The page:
Women’s Fashion In The sass After the end of World War l, the United States president, Warren G. Harding, claimed that he wanted to return to normalcy and to bring back the peace following the years of war; society did change, but it was no where near what it had been before the war (Margarita 14). “The reactionary temper of the sass and the repressive movements it spawned arose as reactions to a much-publicized social and intellectual revolution that threatened to rip America from it old moorings” (Tindal 800). During this time, the 18th Amendment was passed in order to maintain society’s previous morals and tankards.
Many Americans saw the consumption of alcohol as a sin and did not want their society to lose their morals (Margarita 8). Shortly after its passage, the 19th Amendment was passed allowing women the right to vote; instead of having a passive role in society, women were beginning to be more proactive. The appearance of woman in society did not stop work place; instead, because of prohibition and the popularity of speakeasies, women were welcomed and populated such venues. Tuxedoed men accompanied women wearing the latest fashions filled the latest clubs (Margarita 27).
Traditionally, 1920 was seen as marking a clear divide in the chronology of women’s affairs: the passage of the Nineteenth Amendment giving women the vote ended years of struggle, and with the ‘liberation’ of the war, which destroyed old stereotypes, led on to the ‘New Woman’ of the sass” (Wynn 133). World War I was the turning point from traditional values to a newly enlightened America, a rebellious youth, and newly freed women; as art reflects society, the emancipation and celebration following the war is reflected in the style and fashion that came alive in this new era.
Beautiful coordinated and accessories outfits were a feature of sass’s ladies fashion, [which consisted of] hats, shoes, stockings, handbags, dresses and Jewelry [that] all came together in perfect harmony to create a unique and elegant style” (Scott). This style portrayed the times as Americans began to stray from the past and the old American ways. “During those years a cosmopolitan urban America confronted an insular, rural America” leading to the development of urban cities (Tindal 800).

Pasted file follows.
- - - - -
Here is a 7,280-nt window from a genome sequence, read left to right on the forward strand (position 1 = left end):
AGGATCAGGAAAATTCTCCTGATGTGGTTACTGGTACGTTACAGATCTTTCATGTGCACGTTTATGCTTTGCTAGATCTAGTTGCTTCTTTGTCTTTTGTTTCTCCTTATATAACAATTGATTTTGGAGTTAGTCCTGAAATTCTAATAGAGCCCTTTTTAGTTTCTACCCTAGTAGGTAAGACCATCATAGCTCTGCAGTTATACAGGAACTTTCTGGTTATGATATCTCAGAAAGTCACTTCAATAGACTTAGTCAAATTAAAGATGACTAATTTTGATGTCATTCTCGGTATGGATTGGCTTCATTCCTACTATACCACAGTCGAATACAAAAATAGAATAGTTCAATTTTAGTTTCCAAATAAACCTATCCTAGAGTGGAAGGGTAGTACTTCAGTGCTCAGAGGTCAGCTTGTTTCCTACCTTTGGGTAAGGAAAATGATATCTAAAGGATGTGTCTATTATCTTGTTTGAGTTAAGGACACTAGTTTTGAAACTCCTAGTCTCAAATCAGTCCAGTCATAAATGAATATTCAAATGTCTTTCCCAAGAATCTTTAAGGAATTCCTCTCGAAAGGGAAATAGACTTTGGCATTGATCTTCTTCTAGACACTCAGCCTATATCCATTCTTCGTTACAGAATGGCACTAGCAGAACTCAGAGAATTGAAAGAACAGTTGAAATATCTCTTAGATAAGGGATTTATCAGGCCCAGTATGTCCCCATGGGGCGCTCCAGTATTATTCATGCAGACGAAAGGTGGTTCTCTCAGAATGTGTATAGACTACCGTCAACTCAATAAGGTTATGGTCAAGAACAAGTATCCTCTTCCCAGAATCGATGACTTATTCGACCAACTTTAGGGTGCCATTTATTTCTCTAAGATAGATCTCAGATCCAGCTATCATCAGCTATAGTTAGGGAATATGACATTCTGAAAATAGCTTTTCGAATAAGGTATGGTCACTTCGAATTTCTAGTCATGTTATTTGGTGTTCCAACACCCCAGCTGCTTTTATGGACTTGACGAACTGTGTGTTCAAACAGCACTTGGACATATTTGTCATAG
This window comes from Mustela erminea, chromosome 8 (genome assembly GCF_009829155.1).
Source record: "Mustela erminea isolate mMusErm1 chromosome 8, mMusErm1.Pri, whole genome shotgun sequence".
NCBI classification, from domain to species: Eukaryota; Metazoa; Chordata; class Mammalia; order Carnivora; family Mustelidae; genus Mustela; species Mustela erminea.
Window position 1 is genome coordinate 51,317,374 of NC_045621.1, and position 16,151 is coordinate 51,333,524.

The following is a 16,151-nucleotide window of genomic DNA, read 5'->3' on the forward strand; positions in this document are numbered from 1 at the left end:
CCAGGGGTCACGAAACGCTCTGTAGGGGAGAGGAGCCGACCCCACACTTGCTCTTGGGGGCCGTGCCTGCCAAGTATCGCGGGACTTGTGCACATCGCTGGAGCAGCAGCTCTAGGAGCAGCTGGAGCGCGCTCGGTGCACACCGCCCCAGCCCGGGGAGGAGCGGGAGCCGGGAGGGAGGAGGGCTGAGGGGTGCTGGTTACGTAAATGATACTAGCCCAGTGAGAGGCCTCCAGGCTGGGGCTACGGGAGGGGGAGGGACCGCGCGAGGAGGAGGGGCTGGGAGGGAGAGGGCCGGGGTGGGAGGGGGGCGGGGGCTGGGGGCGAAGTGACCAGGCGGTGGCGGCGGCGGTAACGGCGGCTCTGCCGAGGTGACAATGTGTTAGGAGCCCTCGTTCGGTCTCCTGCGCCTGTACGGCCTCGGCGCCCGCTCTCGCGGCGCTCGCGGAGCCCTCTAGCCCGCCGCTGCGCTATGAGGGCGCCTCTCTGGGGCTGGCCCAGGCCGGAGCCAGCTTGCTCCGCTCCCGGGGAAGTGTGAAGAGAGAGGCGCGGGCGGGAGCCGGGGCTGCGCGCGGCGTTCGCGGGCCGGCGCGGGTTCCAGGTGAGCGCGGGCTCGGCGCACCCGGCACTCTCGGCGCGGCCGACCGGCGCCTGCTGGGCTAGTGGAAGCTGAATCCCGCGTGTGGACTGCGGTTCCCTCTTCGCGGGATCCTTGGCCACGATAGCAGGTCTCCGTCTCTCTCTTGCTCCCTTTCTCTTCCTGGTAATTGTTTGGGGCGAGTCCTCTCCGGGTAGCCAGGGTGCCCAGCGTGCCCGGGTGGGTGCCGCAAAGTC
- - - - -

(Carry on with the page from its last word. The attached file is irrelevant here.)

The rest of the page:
In these populated cities, people began to let loose as “Prohibition indirectly led to bootlegging and speakeasies, while the rowing rebelliousness of teenagers highlighted the generation gap” (Drowned back cover). Participation in these illegal venues had been unheard of in the previous decades, but these changing times encouraged the promotion of such activities and these environments called for a certain style and fashion. “The Twenties did roar, and this volume shows the many colorful ways the decade altered America, its people, and its future” (Drowned back cover). This ‘new woman’ [that arose] eagerly discarded the constraining fashions of the nineteenth century – pinched-in corsets, conforming petticoats, and floor-length dresses” (Tindal 801). As the times were changing, their fashion changed in order to reflect “the rebellion against prudishness and a loosening of inhibitions” (Tindal 801). These new trends shocked the old-timers as the “the revolution in manners and morals, evidenced first among young people” were represented in their clothing (Tindal 800). As women were beginning to live more freely, their style reflected the same attitude. In 1919 women’s skirts were typically six inches about the ground; [but] by 1927 they were at the knee, and the flapper’ was providing a shocking model of the new feminism” (Tindal 801). These omen portrayed “a period of escapism, a youthful reaction against the dark and serious clothes, behavior and mood of an older generation still clinging to old Victorian and Edwardian values” (Herald 6). They were starting to represent the idea behind the ‘new women. ‘ During this time the girls are actually tempting the boys more than the boys do the girls, by their dress and conversation” straying away from old traditions (Tindal 801).
They began “a move[meet] toward breaking down national boundaries in everything from finance to style – [which] was a theme that ran through the decade” (Herald 6). Women’s fashion reflected the change in attitude evident following the war. Fashion followed the new needs of the wearers and the more rebellious consumers in urban American society. “The passing of bustles and corsets gave clothing designers much greater freedom of expression resulting in innovative styling” (Scott). This permitted the newly reformed lifestyle and attitude to be expressed in women’s clothing.
In came “the new and colorful fabrics [that] echoed the Joy felt by a war weary population following the end of hostilities” as well as the “slim, streamlined look of the twentieth century,” which represented “youth, ability, and a freer form of sexual expression” (Scott; Blackjacks 133). Women now had the freedom to express themselves and not worry about the opinion of the public. They no longer had to be concerned with their modesty as the ideals began to yield “to modern sensibilities,” they began to expose their limbs and a “tight encasement of the[IR] torso” (Blackjacks 133).